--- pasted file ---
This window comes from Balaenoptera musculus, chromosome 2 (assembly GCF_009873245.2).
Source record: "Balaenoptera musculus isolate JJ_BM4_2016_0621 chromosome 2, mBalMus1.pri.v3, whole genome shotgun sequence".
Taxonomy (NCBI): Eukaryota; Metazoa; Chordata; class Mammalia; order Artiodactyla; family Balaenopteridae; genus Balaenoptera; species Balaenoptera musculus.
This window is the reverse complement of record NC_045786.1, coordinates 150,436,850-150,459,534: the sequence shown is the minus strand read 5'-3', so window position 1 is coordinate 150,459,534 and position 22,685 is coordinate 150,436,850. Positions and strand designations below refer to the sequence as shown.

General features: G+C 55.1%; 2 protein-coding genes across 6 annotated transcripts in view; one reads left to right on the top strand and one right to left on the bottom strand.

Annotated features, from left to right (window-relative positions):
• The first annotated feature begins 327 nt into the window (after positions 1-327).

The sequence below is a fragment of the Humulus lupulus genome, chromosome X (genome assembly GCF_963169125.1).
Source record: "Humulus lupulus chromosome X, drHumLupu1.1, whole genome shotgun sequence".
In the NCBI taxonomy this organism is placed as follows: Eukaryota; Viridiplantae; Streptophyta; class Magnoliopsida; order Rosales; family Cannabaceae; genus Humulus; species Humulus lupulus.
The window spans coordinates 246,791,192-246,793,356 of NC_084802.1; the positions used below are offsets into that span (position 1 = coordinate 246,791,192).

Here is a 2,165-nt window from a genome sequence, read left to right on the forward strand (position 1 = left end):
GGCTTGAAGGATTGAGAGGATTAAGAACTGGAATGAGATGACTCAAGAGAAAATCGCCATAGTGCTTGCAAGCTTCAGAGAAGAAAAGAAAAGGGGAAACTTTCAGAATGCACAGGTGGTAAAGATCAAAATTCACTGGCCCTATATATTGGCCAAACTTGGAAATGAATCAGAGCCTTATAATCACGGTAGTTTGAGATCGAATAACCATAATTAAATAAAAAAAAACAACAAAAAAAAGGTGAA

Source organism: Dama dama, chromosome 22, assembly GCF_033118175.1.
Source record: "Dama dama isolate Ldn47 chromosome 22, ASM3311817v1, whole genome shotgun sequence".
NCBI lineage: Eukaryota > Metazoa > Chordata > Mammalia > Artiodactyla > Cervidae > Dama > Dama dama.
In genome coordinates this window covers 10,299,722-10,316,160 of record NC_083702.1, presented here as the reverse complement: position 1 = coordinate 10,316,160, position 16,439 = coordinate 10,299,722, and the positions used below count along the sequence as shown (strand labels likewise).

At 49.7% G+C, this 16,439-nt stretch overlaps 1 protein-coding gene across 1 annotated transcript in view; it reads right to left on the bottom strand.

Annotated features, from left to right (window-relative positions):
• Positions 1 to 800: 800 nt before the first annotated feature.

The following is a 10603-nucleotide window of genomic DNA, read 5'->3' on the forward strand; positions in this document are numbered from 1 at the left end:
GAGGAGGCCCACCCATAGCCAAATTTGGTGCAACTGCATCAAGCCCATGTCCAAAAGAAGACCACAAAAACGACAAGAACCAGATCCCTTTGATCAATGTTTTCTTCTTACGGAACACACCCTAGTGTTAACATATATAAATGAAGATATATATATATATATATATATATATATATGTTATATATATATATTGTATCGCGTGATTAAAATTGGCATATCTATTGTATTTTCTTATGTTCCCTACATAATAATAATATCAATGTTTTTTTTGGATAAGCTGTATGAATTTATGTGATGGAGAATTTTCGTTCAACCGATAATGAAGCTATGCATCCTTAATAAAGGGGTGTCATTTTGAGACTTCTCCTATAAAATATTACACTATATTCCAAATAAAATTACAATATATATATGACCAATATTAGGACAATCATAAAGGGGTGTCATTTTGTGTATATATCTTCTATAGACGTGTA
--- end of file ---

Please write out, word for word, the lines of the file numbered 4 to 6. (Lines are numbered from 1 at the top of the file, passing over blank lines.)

This window is the reverse complement of record NC_045786.1, coordinates 150,436,850-150,459,534: the sequence shown is the minus strand read 5'-3', so window position 1 is coordinate 150,459,534 and position 22,685 is coordinate 150,436,850. Positions and strand designations below refer to the sequence as shown.

General features: G+C 55.1%; 2 protein-coding genes across 6 annotated transcripts in view; one reads left to right on the top strand and one right to left on the bottom strand.

Annotated features, from left to right (window-relative positions):